Earnin is one of a new class of online loan applications marketed as frictionless alternatives to traditional payday lenders. They are advertised on dating apps, YouTube and between episodes of a Hulu Frenzy. (Rapper Nas is an investor in Earnin, and spiritualist TD Jakes filmed praising the service in June.)

Importantly, rather than charging interest or financing fees, these apps collect their money through these “tips”, as businesses do. Dave and Silver lion. Unlike, say, a food delivery app, tips aren’t used to increase the hourly rate of a low-wage worker, but just the businesses themselves: Dave said advice are “what keeps our lights on”, and Moneylion says it’s tips “help us cover the high costs of no interest on Instacash”. Earlier this year, after an investigation by New York state regulators, Earnin ended his practice increase users’ borrowing limit based on the tip they have given. It’s still tell users “If the Earnin community keeps [tipping], we will be able to expand our services.

There is an analogue for the services offered by these apps: payday loans, which more than a dozen states have effectively prohibited. Payday lenders peddle small loans that are immediately available and then debit the borrowed amount plus finance charges the next time the borrower pays. Finance costs and interest rates associated with payday loans are extremely high, up to $ 30 for every $ 100 borrowed, according to the Consumer Finance Protection Bureau.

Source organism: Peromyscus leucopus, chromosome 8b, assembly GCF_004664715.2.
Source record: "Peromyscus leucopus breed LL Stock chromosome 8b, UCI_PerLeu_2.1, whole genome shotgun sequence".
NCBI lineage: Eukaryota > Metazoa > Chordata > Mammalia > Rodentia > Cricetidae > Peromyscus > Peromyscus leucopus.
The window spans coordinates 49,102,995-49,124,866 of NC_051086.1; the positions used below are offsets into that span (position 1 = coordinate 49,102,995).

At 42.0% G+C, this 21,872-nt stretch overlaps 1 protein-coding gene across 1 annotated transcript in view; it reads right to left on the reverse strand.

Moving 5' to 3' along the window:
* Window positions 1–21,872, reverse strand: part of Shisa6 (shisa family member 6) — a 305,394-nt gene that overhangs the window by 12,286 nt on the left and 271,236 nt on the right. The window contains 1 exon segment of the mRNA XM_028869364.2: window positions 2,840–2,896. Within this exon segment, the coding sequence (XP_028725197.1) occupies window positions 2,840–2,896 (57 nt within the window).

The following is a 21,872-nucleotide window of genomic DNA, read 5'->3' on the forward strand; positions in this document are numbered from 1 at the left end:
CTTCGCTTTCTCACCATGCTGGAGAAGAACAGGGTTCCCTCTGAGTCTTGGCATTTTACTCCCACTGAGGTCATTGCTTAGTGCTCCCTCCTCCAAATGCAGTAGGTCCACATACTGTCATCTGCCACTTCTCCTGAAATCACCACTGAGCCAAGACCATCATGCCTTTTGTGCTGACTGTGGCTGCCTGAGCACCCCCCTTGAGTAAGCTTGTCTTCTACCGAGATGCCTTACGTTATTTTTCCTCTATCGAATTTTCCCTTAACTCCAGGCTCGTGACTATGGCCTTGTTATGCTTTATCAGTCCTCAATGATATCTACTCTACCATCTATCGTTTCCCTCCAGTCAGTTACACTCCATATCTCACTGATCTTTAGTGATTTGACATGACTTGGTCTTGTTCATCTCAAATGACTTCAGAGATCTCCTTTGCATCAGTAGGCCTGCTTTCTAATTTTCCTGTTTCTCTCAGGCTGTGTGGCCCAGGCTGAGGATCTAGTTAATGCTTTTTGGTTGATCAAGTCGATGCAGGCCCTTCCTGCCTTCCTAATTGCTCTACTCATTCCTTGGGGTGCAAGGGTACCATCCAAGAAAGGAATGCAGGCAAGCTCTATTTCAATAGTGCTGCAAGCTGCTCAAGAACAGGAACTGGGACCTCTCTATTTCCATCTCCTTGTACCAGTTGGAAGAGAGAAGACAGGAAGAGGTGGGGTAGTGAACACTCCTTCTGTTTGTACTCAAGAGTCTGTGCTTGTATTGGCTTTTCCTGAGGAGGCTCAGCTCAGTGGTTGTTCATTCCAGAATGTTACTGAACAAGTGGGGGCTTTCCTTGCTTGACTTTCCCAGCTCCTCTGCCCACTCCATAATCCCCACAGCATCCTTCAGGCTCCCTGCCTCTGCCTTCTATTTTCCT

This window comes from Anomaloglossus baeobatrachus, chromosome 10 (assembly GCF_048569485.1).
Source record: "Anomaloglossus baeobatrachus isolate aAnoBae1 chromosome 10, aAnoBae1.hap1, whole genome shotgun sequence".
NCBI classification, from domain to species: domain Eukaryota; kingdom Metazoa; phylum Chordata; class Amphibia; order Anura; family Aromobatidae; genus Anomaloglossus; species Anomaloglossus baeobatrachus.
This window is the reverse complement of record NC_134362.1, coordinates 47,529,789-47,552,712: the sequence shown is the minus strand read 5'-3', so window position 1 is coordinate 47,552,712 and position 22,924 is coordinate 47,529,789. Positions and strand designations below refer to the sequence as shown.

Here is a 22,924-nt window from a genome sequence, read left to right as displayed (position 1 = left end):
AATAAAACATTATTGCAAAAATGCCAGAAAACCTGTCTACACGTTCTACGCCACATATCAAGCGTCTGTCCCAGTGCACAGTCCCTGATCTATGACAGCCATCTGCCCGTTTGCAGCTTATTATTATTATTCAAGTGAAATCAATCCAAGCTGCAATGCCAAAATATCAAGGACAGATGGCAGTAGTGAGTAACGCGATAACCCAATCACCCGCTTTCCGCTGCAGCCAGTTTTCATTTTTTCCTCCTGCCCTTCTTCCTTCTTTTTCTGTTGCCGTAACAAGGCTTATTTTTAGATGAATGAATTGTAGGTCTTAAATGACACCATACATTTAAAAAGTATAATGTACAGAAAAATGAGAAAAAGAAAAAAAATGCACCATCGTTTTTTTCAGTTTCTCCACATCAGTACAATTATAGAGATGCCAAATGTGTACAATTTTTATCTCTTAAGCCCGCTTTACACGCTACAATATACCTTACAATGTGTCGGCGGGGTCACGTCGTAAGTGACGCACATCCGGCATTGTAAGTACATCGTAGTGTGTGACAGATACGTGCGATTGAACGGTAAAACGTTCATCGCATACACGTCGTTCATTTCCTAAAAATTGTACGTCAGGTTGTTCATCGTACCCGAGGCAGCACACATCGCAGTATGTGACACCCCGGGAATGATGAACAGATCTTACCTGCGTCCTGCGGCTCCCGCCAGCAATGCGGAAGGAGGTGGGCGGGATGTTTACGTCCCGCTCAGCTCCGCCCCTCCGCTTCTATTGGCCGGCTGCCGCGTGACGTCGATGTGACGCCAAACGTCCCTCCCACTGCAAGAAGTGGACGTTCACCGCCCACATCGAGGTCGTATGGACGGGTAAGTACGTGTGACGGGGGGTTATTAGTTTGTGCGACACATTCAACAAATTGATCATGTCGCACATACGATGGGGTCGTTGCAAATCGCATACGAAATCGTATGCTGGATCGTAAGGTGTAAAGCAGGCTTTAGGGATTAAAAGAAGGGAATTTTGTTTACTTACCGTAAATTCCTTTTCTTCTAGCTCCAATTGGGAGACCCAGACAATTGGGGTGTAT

MoneyLion, Dave and Earnin reject the comparison. “Compared to payday loans and other very expensive options, our members find Instacash to be a much better alternative,” MoneyLion CEO Dee Coubey told me in a statement. Noting that it does not charge late fees, require no tips, and do not report non-payment to the credit bureaus.

“We truly see ourselves as advocates for our members and the products we build are meant to serve them and help them improve their financial well-being,” said RJ Bardsley, vice president of corporate communications at Earnin , in a press release sent by email. “The truth is, we live in a world where people are charged $ 35 for an overdraft or outrageous fees and interest rates for payday loans, and unexpected medical bills continue to put people in debt. Our members pay what they think is fair, even if it’s zero.

But experts say these apps offer a whole new set of tips and terms, refined to make it appear secure and modern. “They are not the same [as payday lenders], but they share the same DNA, ”Alex Horowitz, research manager at Pew’s Consumer Finance Project, told me. “These are small sums of money for people who live paycheck to paycheck [and] do not have a buffer to account for volatility in income or expenditure. “